Inspector Deepinderpal Singh, station house officer at Dhuri Sadar police station, which handled the complaint, said that loan officials were summoned but both parties entered a compromise.

But Amarpal said that the family was assured by police that the loan firm would give compensation, and also return the blank cheques that his mother gave at the time of the loan sanction. “But nothing happened later. Firm officials did not respond despite my repeated calls. There was no help from police either,” he said.

Labour unions demand loan waivers, stricter regulation 

Several Dalit labour organisations aligned with Left parties have been regularly conducting protests in Punjab, asking the state government to waive off pending micro loans and strict regulation on microfinance firms operating in Punjab.

On February 8 and 9, Punjab Mazdoor Mukti Morcha held protests outside the residences of Punjab finance minister Manpreet Singh Badal in Bathinda and Punjab education minister Vijay Inder Singla in Sangrur, primarily on the growing debts of rural women.

Bhagwant Singh Samaon, state president, Punjab Mazdoor Mukti Morcha said that these firms claim that they charge interest rates of not more than 20-25% per annum. But the overall impact of their interest rate is much higher.

“For example, every loan is disbursed after deducting file and insurance charges which is as high as Rs 5,000 on a loan amount of Rs 50,000. Even when half of the loan is pending, the borrower is refuelled with another loan again after deducting outstanding principal and these unwanted charges. So how come their committed interest remains of the level that these companies claim?” said Samaon.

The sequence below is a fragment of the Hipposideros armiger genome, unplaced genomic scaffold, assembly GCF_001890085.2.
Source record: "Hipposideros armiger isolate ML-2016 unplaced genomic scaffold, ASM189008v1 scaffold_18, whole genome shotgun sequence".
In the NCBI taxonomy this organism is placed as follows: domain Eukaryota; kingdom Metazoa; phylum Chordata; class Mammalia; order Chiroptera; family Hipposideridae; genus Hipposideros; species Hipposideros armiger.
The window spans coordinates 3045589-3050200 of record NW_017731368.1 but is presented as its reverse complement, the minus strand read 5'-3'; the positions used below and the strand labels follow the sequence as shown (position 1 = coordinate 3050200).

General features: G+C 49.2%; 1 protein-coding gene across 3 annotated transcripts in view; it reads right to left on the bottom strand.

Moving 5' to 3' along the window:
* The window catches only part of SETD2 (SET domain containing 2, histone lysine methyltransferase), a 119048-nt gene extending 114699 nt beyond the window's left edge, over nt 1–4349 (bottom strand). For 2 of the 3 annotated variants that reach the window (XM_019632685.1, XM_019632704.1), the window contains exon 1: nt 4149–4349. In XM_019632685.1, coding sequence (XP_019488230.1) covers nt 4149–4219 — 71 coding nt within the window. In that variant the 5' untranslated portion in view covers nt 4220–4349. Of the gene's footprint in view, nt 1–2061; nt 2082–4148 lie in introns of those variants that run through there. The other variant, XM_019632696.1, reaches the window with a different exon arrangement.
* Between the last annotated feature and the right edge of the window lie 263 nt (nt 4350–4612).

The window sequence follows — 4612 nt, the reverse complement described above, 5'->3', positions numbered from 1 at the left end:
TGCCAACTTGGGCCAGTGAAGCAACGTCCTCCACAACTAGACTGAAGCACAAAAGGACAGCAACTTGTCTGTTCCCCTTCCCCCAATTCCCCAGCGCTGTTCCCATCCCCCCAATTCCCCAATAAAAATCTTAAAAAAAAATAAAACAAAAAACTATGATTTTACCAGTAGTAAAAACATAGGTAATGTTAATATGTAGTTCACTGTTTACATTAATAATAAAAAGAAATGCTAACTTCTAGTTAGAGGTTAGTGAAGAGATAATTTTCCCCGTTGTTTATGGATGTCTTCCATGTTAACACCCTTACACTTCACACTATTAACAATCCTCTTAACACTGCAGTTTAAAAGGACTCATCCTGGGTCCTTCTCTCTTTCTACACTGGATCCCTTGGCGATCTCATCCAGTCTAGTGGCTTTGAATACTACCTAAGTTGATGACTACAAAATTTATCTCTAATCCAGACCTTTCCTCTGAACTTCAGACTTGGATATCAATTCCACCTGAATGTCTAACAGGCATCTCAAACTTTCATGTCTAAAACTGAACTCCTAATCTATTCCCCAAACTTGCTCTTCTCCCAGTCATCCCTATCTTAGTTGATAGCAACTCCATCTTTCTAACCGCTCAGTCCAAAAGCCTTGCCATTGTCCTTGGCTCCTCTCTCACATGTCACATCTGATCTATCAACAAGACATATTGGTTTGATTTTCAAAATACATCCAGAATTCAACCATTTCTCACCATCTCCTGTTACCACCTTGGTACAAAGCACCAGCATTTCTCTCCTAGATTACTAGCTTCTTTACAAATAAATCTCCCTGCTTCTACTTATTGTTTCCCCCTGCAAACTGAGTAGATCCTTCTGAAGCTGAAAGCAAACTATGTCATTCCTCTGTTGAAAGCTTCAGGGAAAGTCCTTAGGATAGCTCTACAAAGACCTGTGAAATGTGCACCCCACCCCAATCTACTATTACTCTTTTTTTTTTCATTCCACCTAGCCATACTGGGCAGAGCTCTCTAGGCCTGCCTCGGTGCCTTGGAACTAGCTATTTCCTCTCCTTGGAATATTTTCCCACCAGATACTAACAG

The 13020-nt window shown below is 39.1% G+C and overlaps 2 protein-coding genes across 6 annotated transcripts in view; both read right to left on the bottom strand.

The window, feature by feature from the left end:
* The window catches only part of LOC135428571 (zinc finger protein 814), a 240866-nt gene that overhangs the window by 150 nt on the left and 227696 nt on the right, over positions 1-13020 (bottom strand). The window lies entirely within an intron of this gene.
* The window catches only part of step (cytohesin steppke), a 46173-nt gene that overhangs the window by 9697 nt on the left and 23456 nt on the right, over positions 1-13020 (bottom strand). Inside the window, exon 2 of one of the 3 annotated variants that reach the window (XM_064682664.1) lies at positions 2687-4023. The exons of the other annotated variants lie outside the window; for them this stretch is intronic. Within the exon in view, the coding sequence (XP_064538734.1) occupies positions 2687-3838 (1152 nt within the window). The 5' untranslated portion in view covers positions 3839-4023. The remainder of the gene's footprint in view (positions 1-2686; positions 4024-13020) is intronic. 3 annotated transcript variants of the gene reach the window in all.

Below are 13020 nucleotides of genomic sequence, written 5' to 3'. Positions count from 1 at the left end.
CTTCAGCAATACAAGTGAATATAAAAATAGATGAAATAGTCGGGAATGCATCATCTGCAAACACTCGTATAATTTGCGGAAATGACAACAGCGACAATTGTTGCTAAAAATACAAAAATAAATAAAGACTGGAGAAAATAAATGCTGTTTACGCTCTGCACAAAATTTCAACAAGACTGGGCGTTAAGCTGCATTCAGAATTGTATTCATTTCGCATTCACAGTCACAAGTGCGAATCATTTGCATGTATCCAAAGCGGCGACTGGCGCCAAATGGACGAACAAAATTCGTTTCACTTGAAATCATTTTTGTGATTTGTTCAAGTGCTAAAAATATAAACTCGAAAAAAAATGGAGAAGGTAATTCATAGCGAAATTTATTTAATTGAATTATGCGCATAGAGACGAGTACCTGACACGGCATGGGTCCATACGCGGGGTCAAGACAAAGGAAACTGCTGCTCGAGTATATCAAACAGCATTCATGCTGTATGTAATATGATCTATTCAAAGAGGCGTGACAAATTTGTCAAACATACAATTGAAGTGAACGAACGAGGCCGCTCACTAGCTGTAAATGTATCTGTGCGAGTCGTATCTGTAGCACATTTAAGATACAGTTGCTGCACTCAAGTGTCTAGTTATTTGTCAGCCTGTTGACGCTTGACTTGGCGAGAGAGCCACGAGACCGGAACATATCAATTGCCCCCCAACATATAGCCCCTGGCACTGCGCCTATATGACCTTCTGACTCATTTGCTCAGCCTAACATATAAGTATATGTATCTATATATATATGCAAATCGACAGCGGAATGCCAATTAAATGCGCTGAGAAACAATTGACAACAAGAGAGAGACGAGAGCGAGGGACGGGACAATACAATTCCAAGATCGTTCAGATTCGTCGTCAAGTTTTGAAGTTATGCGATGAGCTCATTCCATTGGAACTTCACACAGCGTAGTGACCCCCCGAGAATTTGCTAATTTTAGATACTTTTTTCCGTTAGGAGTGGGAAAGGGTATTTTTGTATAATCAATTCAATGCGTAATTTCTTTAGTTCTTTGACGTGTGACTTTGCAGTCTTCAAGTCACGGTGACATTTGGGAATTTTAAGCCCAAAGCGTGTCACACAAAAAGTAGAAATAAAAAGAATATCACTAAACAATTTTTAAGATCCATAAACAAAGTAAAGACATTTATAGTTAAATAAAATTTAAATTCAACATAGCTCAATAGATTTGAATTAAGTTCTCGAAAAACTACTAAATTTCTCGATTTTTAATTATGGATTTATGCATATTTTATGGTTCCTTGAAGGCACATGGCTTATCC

He said that these loans are in no way helping the poor, rather they are creating a new sort of crisis in rural Punjab that will be uncontrollable in few years.

Bhagwant Singh Samaon, state president, Punjab Mazdoor Mukti Morcha, while addressing a gathering in Sangrur on the rising indebtedness among rural women in Punjab. Photo: Special arrangement

Lachhman Sewewala, president of Bathinda-based Punjab Khet Mazdoor Union, said that the microfinance model is a failed concept that has not benefitted the poor labourers or marginal farmers in the villages. Instead, they mainly became the prime target of these companies.

He said they conducted a survey of the state of labourers in Punjab in 2017 in which the expenditure on construction of houses (25%), illness (20%), weddings (16%) and domestic needs (15%) emerged as prime reasons for their borrowings.

“That time, borrowing from MFIs was on the third spot since these firms were new to the market. Now they have become prime lenders in villages, replacing local moneylenders in a matter of few years,” said Sewewala.

“But, has it made the lives of the poor better than earlier when they were under the debt trap of local moneylenders? The answer is no, because loan culture is not a solution to bring them out of poverty.”

He said the government must ensure a better public health system so that people are not forced to borrow for treatment in private hospitals. The government must also focus on agro-based industries in villages so that these labourers get regular jobs and decent wages.

“Why can’t they get low interest credit for construction, like middle-class borrowers get?” asked Sewewala.

“Instead of these reforms, the government is bringing agriculture laws that will now surrender the rural economy to corporates, pushing further poverty in villages and further prepare fertile ground for these loan companies,” he said.